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Often times convention is one of the most important design consideration for user interface. Usually the advice goes to do it like Microsoft does.

This is for three reasons:

  1. If it ain't broke, don't fix it.
  2. If your users expect to click on a floppy disk icon to save, don't change the icon (even though some of them may have never seen an actual floppy disk).
  3. Users don't want to re-learn the interface (and hot keys, etc.) with each different application they use.

At the same time Emmerson said "*A foolish consistency is the hobgoblin of little minds.*" So when does maintaining a consistent user interface cross the line from a good idea to stagnated innovation?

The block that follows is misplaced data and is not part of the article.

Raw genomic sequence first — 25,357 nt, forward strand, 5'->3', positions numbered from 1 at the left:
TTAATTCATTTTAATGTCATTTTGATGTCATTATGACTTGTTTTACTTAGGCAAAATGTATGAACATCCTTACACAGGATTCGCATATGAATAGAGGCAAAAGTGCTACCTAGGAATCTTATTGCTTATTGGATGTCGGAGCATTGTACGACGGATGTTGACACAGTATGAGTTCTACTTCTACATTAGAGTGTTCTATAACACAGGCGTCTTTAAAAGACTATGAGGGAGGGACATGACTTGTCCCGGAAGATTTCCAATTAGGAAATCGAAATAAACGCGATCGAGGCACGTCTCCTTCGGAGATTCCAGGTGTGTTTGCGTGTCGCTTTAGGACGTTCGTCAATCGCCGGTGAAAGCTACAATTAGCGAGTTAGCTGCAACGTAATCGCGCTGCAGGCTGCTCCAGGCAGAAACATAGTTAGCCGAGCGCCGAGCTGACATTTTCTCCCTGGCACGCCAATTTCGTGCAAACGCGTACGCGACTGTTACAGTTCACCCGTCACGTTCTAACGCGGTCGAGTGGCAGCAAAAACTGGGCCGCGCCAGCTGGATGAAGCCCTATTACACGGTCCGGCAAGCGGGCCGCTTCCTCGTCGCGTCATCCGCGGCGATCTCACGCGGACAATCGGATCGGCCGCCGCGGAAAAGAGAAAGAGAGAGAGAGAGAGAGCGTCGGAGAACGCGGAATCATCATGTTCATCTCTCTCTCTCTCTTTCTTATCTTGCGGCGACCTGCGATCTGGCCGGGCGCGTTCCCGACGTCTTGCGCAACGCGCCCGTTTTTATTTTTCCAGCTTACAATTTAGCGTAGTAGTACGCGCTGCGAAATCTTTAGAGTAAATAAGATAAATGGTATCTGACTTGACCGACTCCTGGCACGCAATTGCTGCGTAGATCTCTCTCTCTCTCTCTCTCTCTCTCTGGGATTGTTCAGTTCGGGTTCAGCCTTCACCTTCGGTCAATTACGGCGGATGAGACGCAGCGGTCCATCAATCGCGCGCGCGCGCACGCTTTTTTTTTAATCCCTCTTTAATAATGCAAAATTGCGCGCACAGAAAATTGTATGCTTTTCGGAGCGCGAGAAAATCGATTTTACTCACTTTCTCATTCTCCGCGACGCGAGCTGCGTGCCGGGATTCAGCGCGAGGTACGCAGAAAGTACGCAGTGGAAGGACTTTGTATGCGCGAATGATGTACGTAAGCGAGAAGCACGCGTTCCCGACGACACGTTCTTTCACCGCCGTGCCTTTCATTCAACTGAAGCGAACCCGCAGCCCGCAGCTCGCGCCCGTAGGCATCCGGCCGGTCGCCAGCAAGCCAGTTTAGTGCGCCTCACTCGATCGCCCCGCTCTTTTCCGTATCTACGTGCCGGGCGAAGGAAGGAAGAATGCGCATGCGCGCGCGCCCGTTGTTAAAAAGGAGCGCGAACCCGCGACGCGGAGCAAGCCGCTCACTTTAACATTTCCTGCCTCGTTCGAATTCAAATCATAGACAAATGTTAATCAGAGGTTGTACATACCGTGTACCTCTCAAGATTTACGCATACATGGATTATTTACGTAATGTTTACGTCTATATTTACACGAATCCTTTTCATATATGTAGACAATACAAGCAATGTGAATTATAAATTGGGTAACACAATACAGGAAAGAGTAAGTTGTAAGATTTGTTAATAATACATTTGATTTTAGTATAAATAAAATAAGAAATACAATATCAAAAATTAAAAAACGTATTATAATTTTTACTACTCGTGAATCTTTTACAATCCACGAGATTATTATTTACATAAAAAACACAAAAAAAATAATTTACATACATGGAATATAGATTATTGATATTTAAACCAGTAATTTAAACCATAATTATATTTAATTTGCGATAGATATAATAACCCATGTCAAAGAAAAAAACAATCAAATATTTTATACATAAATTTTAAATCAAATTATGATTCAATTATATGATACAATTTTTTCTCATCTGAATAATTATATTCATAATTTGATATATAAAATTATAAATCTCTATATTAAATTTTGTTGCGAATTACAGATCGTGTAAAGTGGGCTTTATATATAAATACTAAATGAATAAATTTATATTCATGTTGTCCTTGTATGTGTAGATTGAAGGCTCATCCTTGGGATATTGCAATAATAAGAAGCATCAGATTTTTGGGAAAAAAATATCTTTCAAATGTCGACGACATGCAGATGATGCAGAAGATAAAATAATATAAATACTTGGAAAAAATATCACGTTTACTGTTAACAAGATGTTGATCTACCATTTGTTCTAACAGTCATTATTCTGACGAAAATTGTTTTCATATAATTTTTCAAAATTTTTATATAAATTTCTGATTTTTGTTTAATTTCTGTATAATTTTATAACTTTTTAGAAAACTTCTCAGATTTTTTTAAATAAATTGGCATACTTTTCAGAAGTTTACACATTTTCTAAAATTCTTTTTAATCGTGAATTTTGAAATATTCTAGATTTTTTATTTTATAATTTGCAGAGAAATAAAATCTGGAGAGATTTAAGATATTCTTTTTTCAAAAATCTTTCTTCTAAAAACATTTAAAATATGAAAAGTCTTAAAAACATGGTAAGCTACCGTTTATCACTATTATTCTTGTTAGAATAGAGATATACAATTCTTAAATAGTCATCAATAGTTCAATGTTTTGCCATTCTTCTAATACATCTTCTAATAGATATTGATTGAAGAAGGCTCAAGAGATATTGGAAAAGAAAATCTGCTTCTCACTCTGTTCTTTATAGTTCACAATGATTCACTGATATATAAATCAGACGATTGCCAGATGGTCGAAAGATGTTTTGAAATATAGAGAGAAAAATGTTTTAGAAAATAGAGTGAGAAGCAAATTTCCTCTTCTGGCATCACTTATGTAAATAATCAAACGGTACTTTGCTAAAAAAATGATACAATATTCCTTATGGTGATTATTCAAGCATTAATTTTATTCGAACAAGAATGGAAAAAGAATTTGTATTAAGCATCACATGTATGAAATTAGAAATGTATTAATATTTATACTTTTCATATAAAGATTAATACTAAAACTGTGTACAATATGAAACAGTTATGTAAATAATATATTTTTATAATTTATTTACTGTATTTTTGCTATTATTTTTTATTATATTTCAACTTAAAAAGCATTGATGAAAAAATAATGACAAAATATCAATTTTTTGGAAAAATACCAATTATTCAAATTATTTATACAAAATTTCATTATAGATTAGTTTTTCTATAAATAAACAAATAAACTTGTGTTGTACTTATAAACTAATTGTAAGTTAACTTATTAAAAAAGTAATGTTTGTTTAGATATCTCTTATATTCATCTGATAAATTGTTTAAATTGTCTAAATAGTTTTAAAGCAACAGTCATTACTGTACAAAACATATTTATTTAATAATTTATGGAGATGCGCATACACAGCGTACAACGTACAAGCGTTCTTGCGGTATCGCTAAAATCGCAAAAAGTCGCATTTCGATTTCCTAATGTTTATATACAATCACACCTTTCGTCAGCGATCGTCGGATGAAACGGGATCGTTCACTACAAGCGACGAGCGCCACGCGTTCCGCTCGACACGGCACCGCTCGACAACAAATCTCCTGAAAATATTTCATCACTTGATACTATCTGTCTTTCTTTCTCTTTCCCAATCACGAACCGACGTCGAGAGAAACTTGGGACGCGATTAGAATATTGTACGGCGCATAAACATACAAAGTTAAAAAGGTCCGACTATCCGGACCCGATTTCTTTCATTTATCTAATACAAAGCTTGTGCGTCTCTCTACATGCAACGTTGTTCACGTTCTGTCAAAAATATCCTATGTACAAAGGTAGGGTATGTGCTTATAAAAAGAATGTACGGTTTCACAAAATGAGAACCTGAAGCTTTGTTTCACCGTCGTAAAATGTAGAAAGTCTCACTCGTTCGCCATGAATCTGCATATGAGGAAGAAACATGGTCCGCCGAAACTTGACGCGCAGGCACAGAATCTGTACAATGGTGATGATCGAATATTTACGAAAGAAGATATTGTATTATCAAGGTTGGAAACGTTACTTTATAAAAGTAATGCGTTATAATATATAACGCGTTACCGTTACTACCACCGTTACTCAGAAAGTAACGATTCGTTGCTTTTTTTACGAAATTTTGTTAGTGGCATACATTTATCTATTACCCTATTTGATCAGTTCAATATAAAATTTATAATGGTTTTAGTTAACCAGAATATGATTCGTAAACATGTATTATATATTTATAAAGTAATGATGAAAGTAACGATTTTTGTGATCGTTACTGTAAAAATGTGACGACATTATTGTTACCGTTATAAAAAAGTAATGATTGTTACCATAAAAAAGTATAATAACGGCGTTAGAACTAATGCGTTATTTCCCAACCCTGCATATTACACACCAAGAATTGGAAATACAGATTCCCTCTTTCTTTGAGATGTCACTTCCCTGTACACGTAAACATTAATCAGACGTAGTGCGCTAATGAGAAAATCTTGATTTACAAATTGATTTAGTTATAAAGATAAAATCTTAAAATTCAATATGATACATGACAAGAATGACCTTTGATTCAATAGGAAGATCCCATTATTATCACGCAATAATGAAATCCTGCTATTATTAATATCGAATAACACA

Microsoft shook up the good old WIMP GUI with the introduction of the tool bar, and then again with the Ribbon control (which is the natural evolution of the tool bar, like it or not.) Now we are seeing ribbons everywhere.

So my question is, what are some user interface paradigms that are accepted and consistent across multiple applications, but have stayed past their prime and are starting to reek? Are there some important changes that would benefit from a grass roots push by developers to innovate and improve the user interface experience for our users?

One thought that came to mind for me is the modal pop-up dialog. You know the ones that say: "Are you sure you want to . . .. - [Yes] [No] [Cancel] [Maybe]" and its evil twin "Successfully completed what you wanted to do! [OK]." We are seeing a movement away from these with the "info panel" in browsers. I think they need to be adopted in windows application development as well.

If possible please list a solution for each stale UI item.

And please don't list clippy. We all know he was a bad idea.